Dean getting all dolled up a la 40s was, as they say, awesome. We knew this was coming from the promos out there, and damn can that man wear a fedora or what? I do love a good fedora on a guy, especially one as badass as Dean Winchester. This also introduced us to Ezra Moore, another hunter, or at the very least some sort of aid to the hunters. I enjoyed her gruff combination of Bobby and Ellen, and once she said "idjit" I kept waiting for a familial connection to Bobby, but this didn't happen. What did happen was a cougar moment that had me chuckling and Dean wiping lipstick off his face. Ezra was able to track down the right tool for killing Chronos (which was remarkable, given the rarity of this stake, and the lack of Internet) and Dean was also inspired to send a note to Sam.
Back in 2012, Sam worked with Jody using Bobby's research materials to track down who this mysterious character was that took Dean. Blowing up the ring allowed Sam and Jodie to discover this was Chronos, god of time. What really worked for me was the exchange between Sam and Jodie in which Sam explained how the gods of old are have mostly lost their mojo these days, due to lack of worshippers. This conversation felt very organic and worked with the rapport going between the two.
Jody worked on another level in this episode too. Finally we saw Sam comforted in a way for Bobby as he and the sheriff found a bottle of booze with a note from Rufus to Bobby. Jodie had a very apt line about find pieces of their lives even after they're gone and though you could feel the weight of the moment and the sadness of the loss, there was also some fond remembrance in this scene which had the air of natural grieving process. Of course the other great thing is the acknowledgement of Bobby and his death and the very clear way that all of our characters are still coming to terms with this loss.
Jody momed Sam into resting at which point he discovered the note Dean had left for him which led them to Lila, Chronos one true love who bore witness to Dean's demise in 1944 and could tell them with precision the moment Chronos had his hands on Dean, allowing them to summon both men back to 2012.
Past, Present, Future
Chronos, played by the delightful Jason Dohring, wasn't heavily featured in this episode, by which I mean we only had a little bit of dialogue and direct interaction with the character, but I liked him anyways. Unlike the last god (Osiris) Chronos worked as a character - I really felt his desperation in trying to stay with Lila because he loved her yet being chucked through time apparently against his will after his sacrifice-induced battery juice ran low, as well as his frustration with Ness and Dean for disrupting his life with her. Unlike past gods, Chronos wasn't about getting his powers back - he did what he did for love. I mean yes he was sort of evil and murdering, but all for love! The other thing about this character that worked was his demise. The devious pleasure with which he delivered the ominous (though hardly news worthy) prediction of Sam and Dean's future was a great note to leave us on, for both the character and episode.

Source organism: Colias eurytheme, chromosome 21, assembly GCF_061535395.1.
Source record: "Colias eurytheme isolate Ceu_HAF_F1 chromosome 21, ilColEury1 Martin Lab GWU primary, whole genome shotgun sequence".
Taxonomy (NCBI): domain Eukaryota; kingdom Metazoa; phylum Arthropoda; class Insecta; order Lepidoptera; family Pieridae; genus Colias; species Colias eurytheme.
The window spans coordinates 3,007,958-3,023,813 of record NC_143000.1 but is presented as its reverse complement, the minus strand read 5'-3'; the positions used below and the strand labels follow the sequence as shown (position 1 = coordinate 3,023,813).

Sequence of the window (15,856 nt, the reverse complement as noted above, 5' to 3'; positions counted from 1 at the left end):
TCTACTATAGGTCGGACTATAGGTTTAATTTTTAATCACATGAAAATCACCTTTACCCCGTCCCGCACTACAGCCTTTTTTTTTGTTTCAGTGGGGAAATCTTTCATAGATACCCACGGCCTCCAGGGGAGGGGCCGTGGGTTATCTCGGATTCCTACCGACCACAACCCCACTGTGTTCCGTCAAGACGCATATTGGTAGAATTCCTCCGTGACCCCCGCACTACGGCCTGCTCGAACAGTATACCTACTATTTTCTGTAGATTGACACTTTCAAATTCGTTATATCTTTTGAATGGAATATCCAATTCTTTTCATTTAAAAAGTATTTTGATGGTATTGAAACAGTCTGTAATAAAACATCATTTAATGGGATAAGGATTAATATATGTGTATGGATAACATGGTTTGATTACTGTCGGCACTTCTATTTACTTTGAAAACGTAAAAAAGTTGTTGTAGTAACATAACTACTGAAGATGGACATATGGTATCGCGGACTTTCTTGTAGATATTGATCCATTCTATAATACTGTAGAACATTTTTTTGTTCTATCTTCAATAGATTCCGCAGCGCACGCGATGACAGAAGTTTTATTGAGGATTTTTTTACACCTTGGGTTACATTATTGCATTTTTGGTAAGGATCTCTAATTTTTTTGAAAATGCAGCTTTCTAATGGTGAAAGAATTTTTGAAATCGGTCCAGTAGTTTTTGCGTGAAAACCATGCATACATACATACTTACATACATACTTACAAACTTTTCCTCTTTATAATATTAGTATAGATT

Overall, I really enjoyed this episode. It felt well paced, it was entertaining, in character and well shot. A number of the jokes about Dean's "futuristic" lingo failed miserably, but there were enough other comedy moments that I can overlook this. The Back to the Future references made me smile, especially Dean remarking that Chronos was pulling a "biff" with the gambling.
This episode certainly felt like another filler episode, which, okay, by this point in the season I'd really like the endgame plot to start moving but in a way this episode also served as a processing moment for both Winchesters (who each had their own Bobby memories) as well as the audience too.
So yes, a pretty enjoyable episode all around and I'll certainly rewatch it when I want some downtime with the Winchester brothers and not a heavy episode or plot to bog me down.